Why Do So Many Cars Crackle, Pop And Bang Past My House At 3am?
We’ve all heard it at this stage. Someone with an already obnoxiously loud car drives past and a series of bangs (rival gunshots) shoot out the exhaust along with the putrid stench of unburnt fuel. It’s 3am and suddenly all of the dogs and children in the neighbourhood are awake and screaming again and all because some twit doesn’t have the decency of having a civilised vehicle.
So is there a point to this madness or is it just angry teenagers with a hatred of all things decent?
These ‘pops and crackles’ tunes come from a very strange place in automotive history and were originally call a backfiring system (or anti-lag).
As long as cars have been around, enthusiasts and racers have tried tuning their cars for the most power possible. From the early days of hot-rodding and racing, it has actually always been fairly common for a little puff of flame and a small burble come from the exhaust when properly fast cars take their foot off the throttle.
These little spirited pops changed drastically in the 1980’s and 1990’s as turbochargers began to become popular amongst racing teams (in particular in rallying).
Rallying is, for all intensive purposes, a sport for maniacs. Two people clamber into a tiny car with a tiny, high powered engine and try to drive through backroads, farmland, mountains and more to beat a fastest time from one end to the other (the same way people try to drive to work in Sydney).
These cars were often differentiated by their engine size which meant that any way to squeeze more power from the engine was a welcome advantage over the other teams. This made turbochargers and rallying a perfect fit.
A turbocharger uses exhaust gas from the engine to spin a turbine wheel that in turn forces additional air into the engine which means that more fuel can be burnt on each revolution in turn making more power. The only downside to a turbo is a thing called lag.
When taking off from a start or reapplying the throttle after slowing down, the turbo takes a few seconds to react, creating a lag between what you want the car to do and when it happens. While a lot of skilled drivers can overcome this problem, losing seconds per corner waiting for the turbo to work doesn’t agree with the whole ethos of racing cars at all.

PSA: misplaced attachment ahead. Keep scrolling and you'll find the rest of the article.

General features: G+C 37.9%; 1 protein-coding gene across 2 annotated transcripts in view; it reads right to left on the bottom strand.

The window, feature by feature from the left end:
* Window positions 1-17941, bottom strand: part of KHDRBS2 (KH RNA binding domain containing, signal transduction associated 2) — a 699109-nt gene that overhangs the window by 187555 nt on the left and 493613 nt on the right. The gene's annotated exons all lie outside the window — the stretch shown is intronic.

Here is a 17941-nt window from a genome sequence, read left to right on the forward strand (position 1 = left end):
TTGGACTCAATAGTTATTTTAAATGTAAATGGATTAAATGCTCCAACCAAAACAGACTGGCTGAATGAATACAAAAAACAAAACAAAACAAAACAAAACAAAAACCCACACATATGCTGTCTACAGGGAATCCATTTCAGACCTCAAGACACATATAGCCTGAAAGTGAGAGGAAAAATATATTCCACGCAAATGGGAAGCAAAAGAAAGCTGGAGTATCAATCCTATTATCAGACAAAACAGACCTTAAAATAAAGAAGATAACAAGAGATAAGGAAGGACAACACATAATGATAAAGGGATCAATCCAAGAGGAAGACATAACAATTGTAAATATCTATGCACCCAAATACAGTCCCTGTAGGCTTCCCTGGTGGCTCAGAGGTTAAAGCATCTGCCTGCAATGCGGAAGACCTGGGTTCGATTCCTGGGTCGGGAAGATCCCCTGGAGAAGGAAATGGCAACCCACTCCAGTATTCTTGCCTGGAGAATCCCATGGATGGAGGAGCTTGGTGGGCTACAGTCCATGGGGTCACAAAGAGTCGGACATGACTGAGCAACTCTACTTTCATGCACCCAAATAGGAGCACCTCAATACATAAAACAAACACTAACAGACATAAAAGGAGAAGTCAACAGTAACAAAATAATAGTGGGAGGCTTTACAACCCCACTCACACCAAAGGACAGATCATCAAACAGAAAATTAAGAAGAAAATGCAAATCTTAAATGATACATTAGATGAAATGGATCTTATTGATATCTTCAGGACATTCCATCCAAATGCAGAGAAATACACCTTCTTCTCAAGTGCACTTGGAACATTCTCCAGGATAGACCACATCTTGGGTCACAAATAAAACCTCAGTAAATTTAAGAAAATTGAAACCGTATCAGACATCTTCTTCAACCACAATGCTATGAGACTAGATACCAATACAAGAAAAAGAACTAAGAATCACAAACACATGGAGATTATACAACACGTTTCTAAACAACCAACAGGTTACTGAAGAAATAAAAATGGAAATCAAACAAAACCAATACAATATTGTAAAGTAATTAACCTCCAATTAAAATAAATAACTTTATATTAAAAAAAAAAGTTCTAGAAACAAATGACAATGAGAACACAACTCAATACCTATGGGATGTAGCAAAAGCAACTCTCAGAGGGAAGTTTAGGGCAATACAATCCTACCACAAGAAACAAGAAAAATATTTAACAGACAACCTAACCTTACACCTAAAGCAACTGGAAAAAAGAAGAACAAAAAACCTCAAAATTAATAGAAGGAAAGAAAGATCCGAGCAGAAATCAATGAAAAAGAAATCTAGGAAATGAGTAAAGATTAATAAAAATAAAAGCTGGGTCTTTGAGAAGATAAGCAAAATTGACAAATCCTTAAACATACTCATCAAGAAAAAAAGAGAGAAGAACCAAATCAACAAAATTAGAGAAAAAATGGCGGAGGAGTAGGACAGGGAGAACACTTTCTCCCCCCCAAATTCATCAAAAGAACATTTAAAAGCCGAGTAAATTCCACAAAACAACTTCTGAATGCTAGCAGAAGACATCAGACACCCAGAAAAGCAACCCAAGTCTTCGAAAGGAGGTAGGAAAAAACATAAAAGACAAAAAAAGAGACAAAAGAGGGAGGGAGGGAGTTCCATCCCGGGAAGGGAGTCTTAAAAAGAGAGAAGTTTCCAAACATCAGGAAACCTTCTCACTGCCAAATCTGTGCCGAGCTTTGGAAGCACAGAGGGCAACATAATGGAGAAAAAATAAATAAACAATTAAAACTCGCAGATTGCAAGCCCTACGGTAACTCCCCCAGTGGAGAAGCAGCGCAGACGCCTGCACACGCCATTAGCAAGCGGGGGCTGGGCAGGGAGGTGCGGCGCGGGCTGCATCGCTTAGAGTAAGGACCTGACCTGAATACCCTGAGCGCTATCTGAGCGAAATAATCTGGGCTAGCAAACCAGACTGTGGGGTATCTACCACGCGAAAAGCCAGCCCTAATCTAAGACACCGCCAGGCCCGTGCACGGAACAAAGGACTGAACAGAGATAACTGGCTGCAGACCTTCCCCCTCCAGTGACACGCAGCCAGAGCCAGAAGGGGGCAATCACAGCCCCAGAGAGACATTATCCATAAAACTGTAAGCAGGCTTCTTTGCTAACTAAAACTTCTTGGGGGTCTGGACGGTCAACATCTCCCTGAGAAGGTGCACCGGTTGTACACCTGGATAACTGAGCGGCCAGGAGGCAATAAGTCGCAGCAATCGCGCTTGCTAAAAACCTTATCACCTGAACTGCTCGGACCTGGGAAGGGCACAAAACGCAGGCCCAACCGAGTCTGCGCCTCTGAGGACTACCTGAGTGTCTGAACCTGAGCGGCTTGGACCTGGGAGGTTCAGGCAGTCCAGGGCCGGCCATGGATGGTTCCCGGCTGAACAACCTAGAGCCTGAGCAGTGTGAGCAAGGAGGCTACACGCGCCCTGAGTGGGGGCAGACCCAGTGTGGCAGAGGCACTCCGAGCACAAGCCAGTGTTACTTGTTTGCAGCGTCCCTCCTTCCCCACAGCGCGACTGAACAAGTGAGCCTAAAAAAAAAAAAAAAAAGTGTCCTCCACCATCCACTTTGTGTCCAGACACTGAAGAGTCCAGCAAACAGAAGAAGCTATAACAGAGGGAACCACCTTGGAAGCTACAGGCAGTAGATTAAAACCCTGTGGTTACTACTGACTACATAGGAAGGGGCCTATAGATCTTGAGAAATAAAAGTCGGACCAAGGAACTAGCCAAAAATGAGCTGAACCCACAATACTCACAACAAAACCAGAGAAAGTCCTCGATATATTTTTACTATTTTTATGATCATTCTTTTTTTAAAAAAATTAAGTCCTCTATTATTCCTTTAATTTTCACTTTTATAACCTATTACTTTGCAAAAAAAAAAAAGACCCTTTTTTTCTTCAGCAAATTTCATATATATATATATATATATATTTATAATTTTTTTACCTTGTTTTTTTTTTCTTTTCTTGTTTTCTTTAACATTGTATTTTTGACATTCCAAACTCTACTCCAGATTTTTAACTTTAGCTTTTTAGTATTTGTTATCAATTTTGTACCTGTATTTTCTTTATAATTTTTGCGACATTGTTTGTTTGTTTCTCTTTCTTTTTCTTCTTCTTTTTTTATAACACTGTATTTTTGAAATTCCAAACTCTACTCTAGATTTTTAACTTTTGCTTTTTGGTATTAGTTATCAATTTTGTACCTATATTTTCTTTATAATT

This is where we (finally) get to talk about anti-lag.
Because of the massive lose in drivability caused by these early turbochargers, teams began experimenting with way to keep the turbo wound up even when off of the throttle. By injecting a small amount of fuel while the throttle was closed and making sure it was late in the cycle, teams could force fuel to burn in the exhaust, which maintained the turbo’s speed while also creating a large bang from the exhaust (a backfire).
Much the same way as todays hooligans, these systems were often obnoxiously loud and rattled off through the forests where rallies were held but, they were specifically used for racing. In fact even though it was a way to create more power more often, having fuel burn in the exhaust often reduced the life of the turbo and could even cause damage to the engine if done poorly.
The cars that we see today banging and farting up the street are really just paying homage to the original source material. And while we do support the idea of a few good burbles here and there, many of the backfiring cars today are kind of taking it over the top to a point that will probably do long term damage to their cars, sanity and eardrums.
So should you get out there and yell back at them in the middle of the night until they stop tearing up your neighbourhood?
We honestly wouldn’t bother. Most people are acutely aware of how loud their car is and are already trying to be polite about it. Additionally, most people are just trying to make their car a little bit more like the old racing and rally cars they love and, once the tune is on the car it’s difficult and expensive to get off again.